But do thy worst to steal thyself away,
For term of life thou art assured mine;
And life no longer than thy love will stay,
For it depends upon that love of thine.
Then need I not to fear the worst of wrongs,
When in the least of them my life hath end.
I see a better state to me belongs
Than that which on thy humour doth depend:
Thou canst not vex me with inconstant mind,
Since that my life on thy revolt doth lie.
O what a happy title do I find,
Happy to have thy love, happy to die!
But what’s so blessed-fair that fears no blot?
Thou mayst be false, and yet I know it not.
Sonnet 92 in modern English
But do your worst. Leave me. Be assured you’re mine for life because my life won’t be able to outlive your love for me because it depends on your love. Therefore I don’t have to worry about all the worst things you might do to hurt me because the moment you hurt me in any way I will die. I see now, that I’m better off than I would be if I depended on your kindness to me. Your fickleness can’t upset me since my life would end the moment your mood changed. Oh, what a happy situation I’m in: happy to have your love, happy to die! But what situation is so well blessed that it’s completely without doubts? You may be unfaithful without my knowing it.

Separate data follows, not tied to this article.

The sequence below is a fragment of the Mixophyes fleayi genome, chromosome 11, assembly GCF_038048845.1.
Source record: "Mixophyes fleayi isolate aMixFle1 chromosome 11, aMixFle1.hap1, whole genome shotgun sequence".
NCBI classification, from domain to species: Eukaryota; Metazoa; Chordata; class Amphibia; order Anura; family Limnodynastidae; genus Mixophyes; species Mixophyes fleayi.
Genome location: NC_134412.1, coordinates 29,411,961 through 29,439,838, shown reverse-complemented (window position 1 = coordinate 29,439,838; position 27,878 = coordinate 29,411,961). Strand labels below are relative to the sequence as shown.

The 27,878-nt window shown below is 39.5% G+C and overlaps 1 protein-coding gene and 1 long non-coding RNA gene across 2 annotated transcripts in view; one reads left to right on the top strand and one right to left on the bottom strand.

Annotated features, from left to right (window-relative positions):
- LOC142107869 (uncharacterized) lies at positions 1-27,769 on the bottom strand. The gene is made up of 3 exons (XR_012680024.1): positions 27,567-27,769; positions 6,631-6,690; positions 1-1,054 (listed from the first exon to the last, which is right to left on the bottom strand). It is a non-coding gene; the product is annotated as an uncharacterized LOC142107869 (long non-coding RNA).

Listen to Sir John Gielgud read Shakespeare’s sonnet 92
The 1609 Quarto sonnet 92 version
BVt doe thy worſt to ſteale thy ſelfe away,
For tearme of life thou art aſſured mine,
And life no longer then thy loue will ſtay,
For it depends vpon that loue of thine.
Then need I not to feare the worſt of wrongs,
When in the leaſt of them my life hath end,
I ſee,a better ſtate to me belongs
Then that,which on thy humor doth depend.
Thou canſt not vex me with inconſtant minde,
Since that my life on thy reuolt doth lie,
Oh what a happy title do I find ,
Happy to haue thy loue,happy to die!
But whats ſo bleſſed faire that feares no blot,
Thou maiſt be falce, and yet I know it not.
See the British Library’s 1609 Quarto.
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